The design of cold-formed steel differs from heavier construction in that elements of members typically have large width-to-thickness (w/ t) ratios and are thus subject to local buckling.

Figure 10.2 illustrates local buckling in beams and columns. Flat elements in compression that have both edges parallel to the direction of stress stiffened by a web, flange, lip or stiffener are referred to as stiffened elements. Examples in Fig. 10.2 include the top flange of the channel and the flanges of the I-cross section column.

To account for the effect of local buckling in design, the concept of effective width is employed for elements in compression. The background for this concept can be explained as follows.

Unlike a column, a plate does not usually attain its maximum load carrying capacity at the buckling load, but usually shows significant post buckling strength. This behavior is illustrated in Fig. 10.3, where longitudinal and transverse bars represent a plate that is simply supported along all edges. As the uniformly distributed end load is gradually increased, the longitudinal bars are equally stressed and reach their buckling load simultaneously. However, as the longitudinal bars buckle, the transverse bars develop tension in restraining the lateral deflection of the longitudinal bars. Thus, the longitudinal bars do not collapse when they reach their buckling load but are able to carry additional load because of the transverse restraint. The longitudinal bars nearest the center can deflect more than the bars near the edge, and therefore, the edge bars carry higher loads after buckling than do the center bars.

The post buckling behavior of a simply supported plate is similar to that of the grid model. However, the ability of a plate to resist shear strains that develop during buckling also contributes to its post buckling strength. Although the grid shown in Fig. 10.3a buckled into only one longitudinal half-wave, a longer plate may buckle into several waves as illustrated in Figs. 10.2 and 10.3b. For long plates, the half-wave length approaches the width b.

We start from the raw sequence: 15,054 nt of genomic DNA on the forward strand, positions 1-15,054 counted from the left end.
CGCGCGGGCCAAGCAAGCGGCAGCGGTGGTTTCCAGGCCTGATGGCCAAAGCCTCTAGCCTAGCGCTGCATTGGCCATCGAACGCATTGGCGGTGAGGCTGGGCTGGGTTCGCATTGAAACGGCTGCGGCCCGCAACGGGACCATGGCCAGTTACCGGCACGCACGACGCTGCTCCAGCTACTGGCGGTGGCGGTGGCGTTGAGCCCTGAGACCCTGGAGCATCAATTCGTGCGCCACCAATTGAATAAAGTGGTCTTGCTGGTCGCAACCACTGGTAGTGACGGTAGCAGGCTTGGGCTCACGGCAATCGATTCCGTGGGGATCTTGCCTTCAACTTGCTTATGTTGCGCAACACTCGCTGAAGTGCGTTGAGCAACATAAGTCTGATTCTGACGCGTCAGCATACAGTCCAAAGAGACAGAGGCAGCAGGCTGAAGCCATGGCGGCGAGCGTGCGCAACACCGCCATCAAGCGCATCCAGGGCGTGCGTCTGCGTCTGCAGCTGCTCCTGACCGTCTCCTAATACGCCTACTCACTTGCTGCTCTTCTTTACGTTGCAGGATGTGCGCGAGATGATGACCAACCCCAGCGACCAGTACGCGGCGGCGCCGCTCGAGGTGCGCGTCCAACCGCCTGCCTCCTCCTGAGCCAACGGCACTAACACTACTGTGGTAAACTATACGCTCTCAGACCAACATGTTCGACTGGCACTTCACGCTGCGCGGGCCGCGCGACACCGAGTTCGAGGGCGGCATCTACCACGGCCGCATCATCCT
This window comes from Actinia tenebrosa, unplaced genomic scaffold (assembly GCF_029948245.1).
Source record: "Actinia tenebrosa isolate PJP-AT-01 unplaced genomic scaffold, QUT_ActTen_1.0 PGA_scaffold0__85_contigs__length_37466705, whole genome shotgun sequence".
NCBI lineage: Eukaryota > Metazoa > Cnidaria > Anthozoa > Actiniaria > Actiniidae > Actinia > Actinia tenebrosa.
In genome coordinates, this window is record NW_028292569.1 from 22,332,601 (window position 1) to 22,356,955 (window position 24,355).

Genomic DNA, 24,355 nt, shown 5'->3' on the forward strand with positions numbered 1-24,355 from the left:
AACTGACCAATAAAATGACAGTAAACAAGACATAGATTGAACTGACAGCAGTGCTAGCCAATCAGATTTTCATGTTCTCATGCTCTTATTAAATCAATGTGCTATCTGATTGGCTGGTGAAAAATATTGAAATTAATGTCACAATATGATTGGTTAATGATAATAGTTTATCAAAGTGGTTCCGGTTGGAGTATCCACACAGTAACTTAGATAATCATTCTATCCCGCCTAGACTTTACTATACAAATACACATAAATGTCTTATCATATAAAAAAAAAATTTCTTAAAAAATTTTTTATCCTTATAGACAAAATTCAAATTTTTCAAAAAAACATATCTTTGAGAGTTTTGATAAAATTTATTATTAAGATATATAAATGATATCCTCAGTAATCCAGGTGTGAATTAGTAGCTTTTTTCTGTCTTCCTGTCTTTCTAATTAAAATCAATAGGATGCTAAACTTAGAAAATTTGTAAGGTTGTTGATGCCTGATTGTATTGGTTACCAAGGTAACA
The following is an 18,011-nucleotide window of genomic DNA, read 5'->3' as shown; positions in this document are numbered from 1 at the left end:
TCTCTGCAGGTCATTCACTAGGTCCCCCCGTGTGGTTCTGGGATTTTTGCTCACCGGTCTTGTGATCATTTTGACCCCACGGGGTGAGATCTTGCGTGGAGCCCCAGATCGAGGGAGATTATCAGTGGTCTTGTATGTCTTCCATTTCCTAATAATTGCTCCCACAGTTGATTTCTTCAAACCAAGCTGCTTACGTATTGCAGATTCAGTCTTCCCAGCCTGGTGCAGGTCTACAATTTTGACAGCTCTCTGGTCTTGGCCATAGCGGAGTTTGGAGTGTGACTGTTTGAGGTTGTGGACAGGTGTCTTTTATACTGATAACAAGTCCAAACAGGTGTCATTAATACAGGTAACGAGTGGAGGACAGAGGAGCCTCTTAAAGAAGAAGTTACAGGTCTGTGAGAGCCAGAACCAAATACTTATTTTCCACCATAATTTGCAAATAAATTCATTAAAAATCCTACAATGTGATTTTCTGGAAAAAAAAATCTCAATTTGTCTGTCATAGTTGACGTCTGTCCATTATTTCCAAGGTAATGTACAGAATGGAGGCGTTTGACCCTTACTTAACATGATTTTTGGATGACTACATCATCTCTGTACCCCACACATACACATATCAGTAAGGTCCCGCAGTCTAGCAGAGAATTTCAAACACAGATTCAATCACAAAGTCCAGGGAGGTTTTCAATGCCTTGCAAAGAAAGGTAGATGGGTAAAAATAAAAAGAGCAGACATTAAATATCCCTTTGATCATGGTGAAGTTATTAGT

After a simply supported plate buckles, the compressive stress will vary from a maximum near the supported edges to a minimum at the mid-width of the plate as shown by line 1 of

Fig. 10.3c. As the load is increased the edge stresses will increase, but the stress in the midwidth of the plate may decrease slightly. The maximum load is reached and collapse is initiated when the edge stress reaches the yield stress a condition indicated by line 2 of Fig. 10.3c.

The post buckling strength of a plate element can be considered by assuming that after buckling, the total load is carried by strips adjacent to the supported edges which are at a uniform stress equal to the actual maximum edge stress. These strips are indicated by the dashed lines in Fig. 10.3c. The total width of the strips, which represents the effective width of the element b, is defined so that the product of b and the maximum edge stress equals the actual stresses integrated over the entire width. The effective width decreases as the applied stress increases. At maximum load, the stress on the effective width is the yield stress.

Thus, an element with a small enough w/ t will be able to reach the yield point and will be fully effective. Elements with larger ratios will have an effective width that is less than the full width, and that reduced width will be used in section property calculations.

The behavior of elements with other edge-support conditions is generally similar to that discussed above. However, an element supported along only one edge will develop only one effective strip.

Equations for calculating effective widths of elements are given in subsequent articles based on the AISI Specification. These equations are based on theoretical elastic buckling theory but modified to reflect the results of extensive physical testing.